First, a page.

Endothelial Dysfunction, Oxidative Stress and Risk of Peripheral Arterial Disease
Principal Investigator: Kenneth Jay Mukamal
Abstract: Peripheral arterial disease (PAD) is a highly prevalent, frequently morbid manifestation of systemic atherosclerosis, but relatively little attention has been paid to the epidemiology and risk factors for PAD. Endothelial dysfunction and its relationship with oxidative stress, inflammation, and renal insufficiency may be a critically important pathway in the development and prognosis of PAD. Endothelial dysfunction has been frequently observed among patients with PAD, and emerging studies suggest it may prospectively predict PAD, but large prospective studies of the roles of endothelial function, oxidative stress, inflammation, and renal function in the development of PAD are lacking. We propose a multi-faceted approach to evaluate the roles of endothelial function, oxidative stress, and their correlates in the development of PAD, using two well-defined, large, and carefully followed cohorts of U.S. men and women - the Nurses'Health Study and the Health Professionals Follow-up Study. Both studies include over 20 years of repeated dietary and lifestyle questionnaire data, blood samples collected from subsamples of 32,826 women in NHS and 18,225 men in HPFS, and prospectively reported cases of clinically important PAD. The current proposal will use these rich resources to examine several markers related to endothelial function and oxidative stress, their interrelationships with each other and other cardiovascular risk factors, and their associations with development of PAD. Endothelial dysfunction is measured by intercellular adhesion molecule-1. Markers of oxidative stress include oxidized phospholipids present on apoB particles and -glutamyl transferase. Serum markers related to renal dysfunction include cystatin-C and -2 microglobulin. Finally, we will examine how a derived dietary antioxidant score, based upon measured oxidative potential of specific foods using the ferric-reducing/antioxidant power method, is related to PAD.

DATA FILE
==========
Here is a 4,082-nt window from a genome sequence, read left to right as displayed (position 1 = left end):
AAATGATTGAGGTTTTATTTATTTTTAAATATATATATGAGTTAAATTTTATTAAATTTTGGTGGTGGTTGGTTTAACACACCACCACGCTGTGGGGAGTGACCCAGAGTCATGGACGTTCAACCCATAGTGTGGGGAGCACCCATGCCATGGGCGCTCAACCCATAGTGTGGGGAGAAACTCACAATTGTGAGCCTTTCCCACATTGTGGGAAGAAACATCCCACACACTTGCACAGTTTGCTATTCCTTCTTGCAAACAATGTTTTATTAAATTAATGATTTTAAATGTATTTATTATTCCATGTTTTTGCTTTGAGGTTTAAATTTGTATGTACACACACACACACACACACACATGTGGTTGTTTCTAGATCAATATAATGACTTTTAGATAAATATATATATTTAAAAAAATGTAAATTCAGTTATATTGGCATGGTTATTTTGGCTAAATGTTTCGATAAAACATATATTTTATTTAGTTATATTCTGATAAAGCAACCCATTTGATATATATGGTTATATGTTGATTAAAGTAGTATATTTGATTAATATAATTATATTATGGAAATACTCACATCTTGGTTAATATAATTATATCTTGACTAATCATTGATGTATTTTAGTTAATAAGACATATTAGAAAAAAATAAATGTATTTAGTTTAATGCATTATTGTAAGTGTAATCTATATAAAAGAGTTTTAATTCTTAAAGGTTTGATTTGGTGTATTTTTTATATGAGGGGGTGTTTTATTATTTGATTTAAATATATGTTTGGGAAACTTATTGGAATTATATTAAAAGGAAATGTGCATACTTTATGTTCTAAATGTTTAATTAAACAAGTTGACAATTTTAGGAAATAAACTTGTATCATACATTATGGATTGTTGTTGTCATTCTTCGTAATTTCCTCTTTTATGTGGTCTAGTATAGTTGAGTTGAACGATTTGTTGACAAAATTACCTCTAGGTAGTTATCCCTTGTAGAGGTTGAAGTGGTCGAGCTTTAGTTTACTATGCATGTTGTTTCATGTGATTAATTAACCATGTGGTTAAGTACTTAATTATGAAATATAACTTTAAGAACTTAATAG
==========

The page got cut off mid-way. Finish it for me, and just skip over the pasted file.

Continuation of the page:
Funding Period: ----------------2009 - ---------------2011-
more information: NIH RePORT
- Associations between conventional cardiovascular risk factors and risk of peripheral artery disease in menMichel M Joosten
Division of General Medicine and Primary Care, Department of Medicine, Beth Israel Deaconess Medical Center, Harvard Medical School, Boston, Massachusetts, USA
JAMA 308:1660-7. 2012..Previous studies have examined the associations of individual clinical risk factors with risk of peripheral artery disease (PAD), but the combined effects of these risk factors are largely unknown...
- High anthocyanin intake is associated with a reduced risk of myocardial infarction in young and middle-aged womenAedin Cassidy
Department of Nutrition, Norwich Medical School, University of East Anglia, Norwich, UK
Circulation 127:188-96. 2013..Dietary flavonoids exert potential beneficial effects on endothelial function in short-term trials; however, the relationship between habitual intake and risk of MI in women is unknown...
- Total adiponectin and risk of symptomatic lower extremity peripheral artery disease in menMichel M Joosten
Division of General Medicine and Primary Care, Department of Medicine, Beth Israel Deaconess Medical Center, Boston, MA, USA
Arterioscler Thromb Vasc Biol 33:1092-7. 2013..Whether similar relationships exist for the development of systemic atherosclerosis, such as peripheral artery disease (PAD), is uncertain. We investigated the association between total adiponectin and risk of lower extremity PAD...
- Oxidation-specific biomarkers and risk of peripheral artery diseaseMonica L Bertoia
Department of Medicine, Beth Israel Deaconess Medical Center, Boston, Massachusetts, USA
J Am Coll Cardiol 61:2169-79. 2013..We examined, as secondary analyses, indirect measures of oxidized lipoproteins, including autoantibodies to malondialdehyde-modified low-density lipoprotein (MDA-LDL) and apolipoprotein B-100 immune complexes (ApoB-IC)...